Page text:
Anti-Semitism has returned to Europe within living memory of the Holocaust. Never again has become ever again.
In France, worshipers in a synagogue were surrounded by a howling mob claiming to protest Israeli policy. In Brussels, four people were murdered in the Jewish museum, and a synagogue was firebombed. In London, a major supermarket said that it felt forced to remove kosher food from its shelves for fear that it would incite a riot. A London theater refused to stage a Jewish film festival because the event had received a small grant from the Israeli embassy.
More than once during the summer, I heard well-established British Jews saying, “For the first time in my life, I feel afraid.” Twenty years ago, launching a program to strengthen Jewish continuity across the generations, I published a book titled, “Will We Have Jewish Grandchildren?” Today, Jews are beginning to ask, “Will we have English grandchildren?”
And Jews are leaving. A survey in 2013 by the European Union Agency for Fundamental Rights showed that almost a third of Europe’s Jews have considered emigrating because of anti-Semitism, with numbers as high as 46% in France and 48% in Hungary. Quietly, many Jews are asking whether they have a future in Europe.
It would be wrong to exaggerate. Europe today isn’t Germany in the 1930s. Hatred of the Jews isn’t being incited or even condoned by European governments. Many political leaders, notably Angela Merkel in Germany and David Cameron in Britain, have been forthright in their denunciation.
Nor are such prejudices distributed throughout the British population. Britain has lower recorded levels of anti-Jewish sentiment than the U.S. But what is happening is immensely significant nonetheless. Historically, as the British Tory MP Michael Gove points out, anti-Semitism has been the early warning signal of a society in danger. That is why the new anti-Semitism needs to be understood—and not only by Jews.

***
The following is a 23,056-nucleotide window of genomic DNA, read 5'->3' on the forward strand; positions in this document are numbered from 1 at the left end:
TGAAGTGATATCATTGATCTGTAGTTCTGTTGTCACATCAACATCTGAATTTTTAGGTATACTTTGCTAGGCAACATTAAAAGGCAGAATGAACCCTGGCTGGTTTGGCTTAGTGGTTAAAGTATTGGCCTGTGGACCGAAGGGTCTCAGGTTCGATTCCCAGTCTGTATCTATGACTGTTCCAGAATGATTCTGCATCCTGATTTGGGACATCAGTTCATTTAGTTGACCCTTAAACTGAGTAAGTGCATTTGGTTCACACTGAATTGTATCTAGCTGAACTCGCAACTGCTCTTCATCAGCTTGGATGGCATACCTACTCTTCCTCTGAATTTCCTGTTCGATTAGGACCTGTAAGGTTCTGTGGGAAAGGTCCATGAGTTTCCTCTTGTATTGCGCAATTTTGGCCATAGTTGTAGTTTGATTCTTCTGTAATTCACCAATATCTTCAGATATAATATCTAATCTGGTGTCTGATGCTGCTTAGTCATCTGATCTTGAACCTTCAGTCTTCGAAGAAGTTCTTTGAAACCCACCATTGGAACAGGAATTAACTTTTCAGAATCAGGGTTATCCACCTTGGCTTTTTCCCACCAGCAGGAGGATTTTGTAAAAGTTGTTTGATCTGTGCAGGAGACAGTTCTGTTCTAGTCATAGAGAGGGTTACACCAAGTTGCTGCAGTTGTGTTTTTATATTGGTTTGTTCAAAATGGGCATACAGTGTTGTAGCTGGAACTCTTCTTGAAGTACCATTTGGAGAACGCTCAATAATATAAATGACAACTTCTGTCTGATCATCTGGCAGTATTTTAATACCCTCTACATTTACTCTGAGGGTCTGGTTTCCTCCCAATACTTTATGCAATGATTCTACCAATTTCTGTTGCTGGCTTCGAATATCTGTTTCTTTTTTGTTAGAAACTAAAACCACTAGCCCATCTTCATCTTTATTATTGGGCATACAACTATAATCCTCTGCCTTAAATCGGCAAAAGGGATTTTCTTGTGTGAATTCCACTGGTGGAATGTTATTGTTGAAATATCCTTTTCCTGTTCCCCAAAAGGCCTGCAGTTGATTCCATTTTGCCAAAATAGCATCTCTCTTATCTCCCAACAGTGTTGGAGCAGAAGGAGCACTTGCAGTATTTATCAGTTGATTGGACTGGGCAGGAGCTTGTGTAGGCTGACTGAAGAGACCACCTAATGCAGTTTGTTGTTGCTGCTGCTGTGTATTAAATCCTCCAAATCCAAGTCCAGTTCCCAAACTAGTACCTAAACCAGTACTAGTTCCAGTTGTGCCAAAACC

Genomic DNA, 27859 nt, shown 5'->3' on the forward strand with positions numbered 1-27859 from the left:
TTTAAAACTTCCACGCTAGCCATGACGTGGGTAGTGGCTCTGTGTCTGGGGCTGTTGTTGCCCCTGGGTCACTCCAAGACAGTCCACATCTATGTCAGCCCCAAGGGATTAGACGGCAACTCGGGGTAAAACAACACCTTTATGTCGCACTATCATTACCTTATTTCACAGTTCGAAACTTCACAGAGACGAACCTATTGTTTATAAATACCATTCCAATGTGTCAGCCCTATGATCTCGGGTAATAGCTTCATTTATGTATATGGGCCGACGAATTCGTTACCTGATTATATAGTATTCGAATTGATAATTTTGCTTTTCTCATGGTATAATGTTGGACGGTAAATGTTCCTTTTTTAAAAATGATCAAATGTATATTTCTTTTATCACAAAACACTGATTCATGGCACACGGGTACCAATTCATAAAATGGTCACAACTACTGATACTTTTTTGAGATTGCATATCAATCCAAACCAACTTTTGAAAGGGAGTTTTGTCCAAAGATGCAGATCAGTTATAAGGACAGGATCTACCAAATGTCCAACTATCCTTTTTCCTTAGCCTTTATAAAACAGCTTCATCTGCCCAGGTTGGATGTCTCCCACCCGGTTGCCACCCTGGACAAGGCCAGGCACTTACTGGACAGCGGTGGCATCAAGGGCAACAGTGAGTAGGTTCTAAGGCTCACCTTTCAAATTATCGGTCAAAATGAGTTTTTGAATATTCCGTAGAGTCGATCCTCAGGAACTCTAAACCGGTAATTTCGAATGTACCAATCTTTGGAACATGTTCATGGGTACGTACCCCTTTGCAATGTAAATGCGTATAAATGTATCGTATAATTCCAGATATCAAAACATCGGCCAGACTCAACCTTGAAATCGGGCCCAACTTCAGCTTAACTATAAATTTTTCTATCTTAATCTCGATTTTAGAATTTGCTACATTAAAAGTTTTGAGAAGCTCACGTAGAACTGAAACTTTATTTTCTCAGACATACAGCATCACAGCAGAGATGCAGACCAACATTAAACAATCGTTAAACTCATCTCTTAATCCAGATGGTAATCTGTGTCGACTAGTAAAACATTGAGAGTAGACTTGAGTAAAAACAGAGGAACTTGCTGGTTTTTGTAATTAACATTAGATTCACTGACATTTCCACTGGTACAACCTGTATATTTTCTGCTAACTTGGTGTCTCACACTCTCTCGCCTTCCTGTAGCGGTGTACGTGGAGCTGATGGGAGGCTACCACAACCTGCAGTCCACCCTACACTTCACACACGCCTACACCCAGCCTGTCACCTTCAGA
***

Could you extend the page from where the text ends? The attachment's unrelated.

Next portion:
Anti-Semitism was always only obliquely about Jews. They were its victims but not its cause. The politics of hate that begins with Jews never ends with Jews. It wasn’t Jews alone who suffered under Hitler and Stalin. It is hardly Jews alone who are suffering today under their successors, the radical Islamists of Hamas, Hezbollah, al Qaeda, Boko Haram, Islamic State and their fellow travelers in a seemingly endless list of new mutations.
The assault on Israel and Jews world-wide is part of a larger pattern that includes attacks on Christians and other minority faiths in the Middle East, sub-Saharan Africa and parts of Asia—a religious equivalent of ethnic cleansing. Ultimately, this campaign amounts to an attack on Western democratic freedoms as a whole. If not halted now, it will be Europe itself that will be pushed back toward the Dark Ages.
Some of what we are seeing in Europe is the old anti-Semitism of the far right and the radical left, which never went away and merely lay dormant during the years when attacks on Jews were considered unacceptable in polite society. That taboo is now well and truly broken.